7 practical ways to work in harmony with your local markets

Posted: 11 Sep 2023

A key challenge for the global marketeer is getting the balance between producing content centrally while ensuring it is fully localised for each market. And one of the best ways to achieve this is to work in partnership with your local markets. They know and understand the brand at a local level. Their input is vital. But how do you get them on side and prepare them with everything they need to give you the invaluable feedback you need to produce content that works for their market?

Here at Comtec, we’ve been supporting a wide range of clients across different industries in developing a fast and efficient feedback process with their colleagues. In this post, we share some of the lessons we’ve learned along the way. The tips are taken from our FREE downloadable guide, Delivering effective multilingual marketing campaigns, which is crammed full of practical advice to help you streamline the translation process and get better results from your marketing.

The practical suggestions that follow will help you put the expertise and enthusiasm of your local colleagues to good use, develop mutually beneficial ways of working, and help you get great results from your marketing content in every language.

  1. Recruit local market champions

Identify a trusted champion in each market who can advise your translators, review translated content and manage additional local market reviewers where needed. Look for people with a good understanding of sales or marketing, knowledge of your brand and style guidelines, and experience of reviewing translations.

Involve them in gathering feedback to help you ensure localised messaging remains impactful. Getting their input early in the process reduces the number of revisions required and speeds up translation sign off, helping you to meet deadlines and control costs.

  1. Ask for input

Take the time to understand the needs of your local market colleagues and give them plenty of chance to share ideas and feedback. Start by finding out what they like and don’t like about existing content and use this information to establish their expectations. Document your findings in a localisation brief that outlines the style and tone of voice for each market. Involving trusted members of your local team in producing this document can help to ensure future translations are friction-free!

  1. Encourage collaboration

Create an easy-to-access digital space where your local market champions feel comfortable sharing their insights and local market knowledge.

  1. Establish clear guidelines

Set out what you expect from your local market reviewers, so they understand the translation process, their role in it, and any limitations. You can do this together to strengthen your collaboration. For some guidance on what a strong translation process looks like, take a look at our recent blog Process Makes Perfect: how to deliver quality translations for your clients.

  1. Appreciate your colleagues

Find ways to recognise your local colleagues’ contribution from the start. Getting their input early on will help you meet deadlines, maximise your budget and benefit from higher-quality translations.

  1. Be consistent

Involve your local market experts in the production of style guides, glossaries and review guidelines to help your translators achieve consistency across multiple marketing campaigns.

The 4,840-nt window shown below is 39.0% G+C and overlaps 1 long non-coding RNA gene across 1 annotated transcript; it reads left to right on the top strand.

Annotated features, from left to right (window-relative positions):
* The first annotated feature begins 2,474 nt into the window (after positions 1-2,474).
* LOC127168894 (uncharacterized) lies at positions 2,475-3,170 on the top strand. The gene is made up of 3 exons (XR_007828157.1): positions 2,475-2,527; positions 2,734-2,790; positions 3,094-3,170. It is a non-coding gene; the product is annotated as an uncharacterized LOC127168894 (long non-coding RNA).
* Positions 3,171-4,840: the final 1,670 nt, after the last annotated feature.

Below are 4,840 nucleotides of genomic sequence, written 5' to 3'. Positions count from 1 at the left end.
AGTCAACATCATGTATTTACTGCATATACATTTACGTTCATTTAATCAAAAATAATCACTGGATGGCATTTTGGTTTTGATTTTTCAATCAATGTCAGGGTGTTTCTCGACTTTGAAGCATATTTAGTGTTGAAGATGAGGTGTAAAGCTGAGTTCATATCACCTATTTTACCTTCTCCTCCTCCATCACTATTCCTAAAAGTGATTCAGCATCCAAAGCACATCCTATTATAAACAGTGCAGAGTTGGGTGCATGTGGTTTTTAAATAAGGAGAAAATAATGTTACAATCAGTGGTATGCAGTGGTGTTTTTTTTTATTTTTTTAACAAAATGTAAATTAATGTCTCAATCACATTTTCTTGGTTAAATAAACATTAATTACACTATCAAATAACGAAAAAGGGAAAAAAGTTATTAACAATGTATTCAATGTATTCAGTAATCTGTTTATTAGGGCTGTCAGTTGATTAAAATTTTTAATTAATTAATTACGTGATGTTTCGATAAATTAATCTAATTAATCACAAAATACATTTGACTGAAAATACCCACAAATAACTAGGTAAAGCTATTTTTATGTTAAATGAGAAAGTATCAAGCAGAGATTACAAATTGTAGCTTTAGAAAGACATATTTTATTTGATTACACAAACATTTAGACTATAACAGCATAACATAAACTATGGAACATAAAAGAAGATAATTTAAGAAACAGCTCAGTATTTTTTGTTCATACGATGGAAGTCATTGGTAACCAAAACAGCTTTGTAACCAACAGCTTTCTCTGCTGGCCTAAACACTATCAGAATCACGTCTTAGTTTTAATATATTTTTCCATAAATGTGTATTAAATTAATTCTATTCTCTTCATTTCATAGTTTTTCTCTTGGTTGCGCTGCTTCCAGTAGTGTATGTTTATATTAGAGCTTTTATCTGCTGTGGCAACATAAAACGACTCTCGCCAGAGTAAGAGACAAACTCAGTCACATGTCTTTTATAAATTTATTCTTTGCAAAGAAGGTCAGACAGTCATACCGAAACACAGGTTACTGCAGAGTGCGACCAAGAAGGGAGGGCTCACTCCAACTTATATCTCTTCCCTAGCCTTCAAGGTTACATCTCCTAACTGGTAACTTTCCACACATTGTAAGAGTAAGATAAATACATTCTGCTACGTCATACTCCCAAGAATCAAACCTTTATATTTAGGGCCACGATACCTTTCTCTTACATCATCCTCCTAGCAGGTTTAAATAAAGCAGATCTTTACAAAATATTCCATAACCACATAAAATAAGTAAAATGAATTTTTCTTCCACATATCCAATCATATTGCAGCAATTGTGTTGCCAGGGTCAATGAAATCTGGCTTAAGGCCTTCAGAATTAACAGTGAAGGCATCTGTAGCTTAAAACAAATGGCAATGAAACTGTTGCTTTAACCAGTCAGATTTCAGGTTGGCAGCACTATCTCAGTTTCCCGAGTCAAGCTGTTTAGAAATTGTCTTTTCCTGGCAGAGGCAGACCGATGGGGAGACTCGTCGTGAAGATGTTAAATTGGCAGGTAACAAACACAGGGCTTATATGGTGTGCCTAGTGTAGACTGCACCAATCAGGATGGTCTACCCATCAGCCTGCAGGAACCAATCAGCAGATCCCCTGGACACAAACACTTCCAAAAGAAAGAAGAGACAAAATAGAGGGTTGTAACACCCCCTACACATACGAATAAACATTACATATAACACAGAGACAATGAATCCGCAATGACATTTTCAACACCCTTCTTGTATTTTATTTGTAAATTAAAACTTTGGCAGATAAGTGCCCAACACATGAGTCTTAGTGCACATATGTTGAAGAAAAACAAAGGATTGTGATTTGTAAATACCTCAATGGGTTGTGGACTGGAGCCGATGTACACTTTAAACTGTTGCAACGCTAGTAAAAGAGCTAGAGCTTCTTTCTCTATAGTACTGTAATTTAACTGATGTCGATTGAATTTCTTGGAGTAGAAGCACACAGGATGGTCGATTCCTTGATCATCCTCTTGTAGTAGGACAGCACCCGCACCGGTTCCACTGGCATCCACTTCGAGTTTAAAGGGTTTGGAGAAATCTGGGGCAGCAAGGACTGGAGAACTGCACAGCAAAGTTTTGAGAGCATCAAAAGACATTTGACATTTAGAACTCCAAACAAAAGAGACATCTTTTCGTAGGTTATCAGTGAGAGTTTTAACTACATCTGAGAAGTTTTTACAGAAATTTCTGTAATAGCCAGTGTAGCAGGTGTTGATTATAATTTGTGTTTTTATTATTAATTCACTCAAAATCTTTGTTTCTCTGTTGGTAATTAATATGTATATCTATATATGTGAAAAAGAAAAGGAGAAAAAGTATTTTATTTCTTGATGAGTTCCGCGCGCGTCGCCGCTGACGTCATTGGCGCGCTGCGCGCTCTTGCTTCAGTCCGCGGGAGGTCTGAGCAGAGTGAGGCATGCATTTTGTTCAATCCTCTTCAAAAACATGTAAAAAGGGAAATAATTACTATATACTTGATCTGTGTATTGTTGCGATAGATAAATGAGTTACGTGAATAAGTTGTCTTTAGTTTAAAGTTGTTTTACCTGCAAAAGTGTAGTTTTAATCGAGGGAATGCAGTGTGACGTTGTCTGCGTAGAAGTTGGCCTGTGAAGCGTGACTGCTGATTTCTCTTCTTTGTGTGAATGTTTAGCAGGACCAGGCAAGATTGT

Style guides
The information you include in your local style guides will help your translators understand your brand, use tone of voice and develop a consistent style. A strong style guide helps your translators to deliver on-message translations first time, every time.

Your glossaries should include technical terminology, industry and company-specific terms, common greetings, calls to action and more. Translations that are produced using glossaries traditionally need fewer revisions.

Review guidelines
These useful guidelines empower your local market experts to manage the review process and provide effective, consistent and constructive feedback, without the risk of diluting the brand. Their feedback can also be used to update translation memory software and to improve future translations.

  1. Develop a clear translation and review process

Outline your translation process and define roles and responsibilities. Make sure your local market champions understand how you manage projects, and that they’re familiar with the platforms you use.

Ask them to test your style guide, glossaries and even the review process itself on sample translations for your first project. Starting each new project with a kick-off phone or video call with your local market review team, project manager and translation team gives everyone the chance to review the process, check they have the right supporting documentation and know who to direct queries to.

Engage with your local market champions and reviewers regularly to share feedback and help them feel involved. It’ll help them deliver accurate, authentic and culturally acceptable translations that win over your audiences and keep your reputation intact! There are lots of relevant insights in our webinar Engaging local markets in the translation process – a 10 min watch!

How can we help?

This information, and much more, can be found in our FREE downloadable guide – Delivering effective multilingual marketing campaigns. It’s crammed full of practical tips to help you collaborate effectively with both your local markets and your translation partner. Have you downloaded your copy?

For advice and help with translating your content in over 200 languages, call us on +44 (0)1926 335681 or email info@comtectranslations.com.